Some of the most successful people in the history of this marvelous planet have been wealthy. In order to be prosperous, one must be made up of money. Some even correlate wealth to success. The definition of prosperous is the upcoming of wealth and success. In The Great Gatsby, Fitzgerald displays some of the characters in the book being prosperous through the color gold. The color gold symbolizes prosperous, because in The Great Gatsby the color gold serves as wealth and as success.
Richard Morris Hunt’s mansion depicts a large mansion build in 1895 owned by one of America’s leading architects of the 19th century. He implanted a high Victorian Goth architectural design for the construction of this large mansion. This mansion covers four acres of floor space, has 250 rooms, an indoor swimming pool, priceless artworks, and adorned furnishings; the epitome of wealth.
Out of the three quotes, Socrates quote, best outlines my philosophy. In the words of Socrates, “An individual must do what his city or country demands of him or he must change their view of what is just.” This quote is basically saying that we have to follow what the majority of society believes, or change the view of society to what our definition of “just” is. Slavery is a great example because at one point it was accepted by the majority of society. Then much of society started to rebel against the idea, and realized that owning another human being was wrong. Now the idea of enslaving another person would be greatly disputed and rejected.
In Andrew Carnegie’s essay “Wealth,” he believed that he had a responsibility to spend his money on something to benefit the greater good. He believe that the rich should distribute their wealth responsibly to benefit society. One of his quotes say, “The man who dies thus rich dies disgraced.” Carnegie starts off talking social Darwinism, the issue of inequality and how and if he could fix it. Capitalism ensured that the smartest and most talented people would rise to the top. This would make them become significantly wealthier than anyone. This meant that power and wealth was concentrated in the hands of a small number of people. This made a huge divide between the rich and poor. Although the divide between the rich and poor was significant,
Andrew Carnegie was the father of industrialized steel in the 19th century and owned the affluent Carnegie Steel Company. He quickly expanded steel’s production, became one of the wealthiest men in the world, and thereafter became a striving philanthropist. The pinnacle of Andrew Carnegie’s life was in the midst of the Gilded Age, an era of economic growth that included an underlying societal corruption. During this time, penniless laborers became upset with the unfair way that wealthy industrialists treated them and began to strike against these colossal companies. In 1889, at the peak of his accumulation of wealth, Andrew Carnegie wrote a famous essay titled “Wealth” that described the gap between the rich and the poor. In his justification of wealth, Andrew Carnegie argues that the rich men in the world are vital to society and must use their wealth responsibly in order to ameliorate the lives of the poor.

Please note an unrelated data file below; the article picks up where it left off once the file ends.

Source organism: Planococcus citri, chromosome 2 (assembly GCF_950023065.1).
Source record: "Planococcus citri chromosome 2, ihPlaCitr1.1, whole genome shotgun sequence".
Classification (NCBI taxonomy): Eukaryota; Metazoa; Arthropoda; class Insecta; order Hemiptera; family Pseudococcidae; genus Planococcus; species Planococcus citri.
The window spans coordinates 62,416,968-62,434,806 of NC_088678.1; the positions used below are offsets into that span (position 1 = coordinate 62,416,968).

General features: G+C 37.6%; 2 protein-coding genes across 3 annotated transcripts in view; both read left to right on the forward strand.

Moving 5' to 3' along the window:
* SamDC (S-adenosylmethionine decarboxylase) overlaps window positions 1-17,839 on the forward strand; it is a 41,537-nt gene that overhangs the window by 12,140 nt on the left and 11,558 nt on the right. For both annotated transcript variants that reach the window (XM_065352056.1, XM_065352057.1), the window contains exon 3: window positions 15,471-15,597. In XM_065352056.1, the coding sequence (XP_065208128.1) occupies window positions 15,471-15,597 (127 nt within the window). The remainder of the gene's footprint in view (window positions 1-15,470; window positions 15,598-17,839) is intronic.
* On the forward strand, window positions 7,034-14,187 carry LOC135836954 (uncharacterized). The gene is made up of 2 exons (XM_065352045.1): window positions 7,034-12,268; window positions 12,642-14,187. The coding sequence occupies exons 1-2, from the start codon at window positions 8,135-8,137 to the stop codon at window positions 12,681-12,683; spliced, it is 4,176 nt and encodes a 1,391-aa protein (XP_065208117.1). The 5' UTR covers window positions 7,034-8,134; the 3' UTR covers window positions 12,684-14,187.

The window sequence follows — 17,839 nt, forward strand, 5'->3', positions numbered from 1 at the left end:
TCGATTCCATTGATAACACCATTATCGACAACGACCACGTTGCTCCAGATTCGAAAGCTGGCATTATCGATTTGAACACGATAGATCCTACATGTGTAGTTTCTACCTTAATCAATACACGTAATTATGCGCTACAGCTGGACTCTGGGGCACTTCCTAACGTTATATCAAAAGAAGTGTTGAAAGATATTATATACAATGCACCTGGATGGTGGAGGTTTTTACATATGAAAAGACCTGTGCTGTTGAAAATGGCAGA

There can be no wealthy without the poor. Wealth is measured in material goods; he who has more is wealthier man. Often times, this material wealth will come to the expense of others. The material goods used by the wealthy need to come from somewhere. Many times, it is up to the poor to provide for the wealthy. The poor sacrifice their wealth, happiness and even life for a chance to be like the wealthy. The wealthy will sacrifice the same in order to keep this wealth. Both classes will do almost anything in order to be the privileged of society. Both the wealthy and the poor sacrificed in the events of The Great Gatsby, by F. Scott Fitzgerald. Throughout the events of The Great Gatsby, the indulgences of the wealthy lead to the downfall of
An important theme in The Great Gatsby, by F. Scott Fitzgerald, is the corruption of morals because of wealth. It doesn’t matter if one comes from old or new money, wealth will corrupt the morality of even the humblest. The first example of wealth corrupting morals is in the indifference to infidelity between the married Tom Buchanan and Myrtle Wilson. The next example of wealth corrupting morals is seen in Jordan Baker’s actions to keep her luxurious lifestyle. Third, Jim Gatsby’s pursuit of wealth lead to the corruption of his morals. Then, we will see Daisy Buchanan’s moral corruption due to her wealthy upbringing. Lastly, Nick Carraway’s conversation with Tom will show how wealth has corrupted Tom’s morals in such a way that it leads him to rationalize his decisions and actions, believing that what he did was right. Wealth is the source of moral corruption within the characters in The Great Gatsby, wealth is the source of their actions and decisions, it is the reason for their warped sense of what is right and wrong.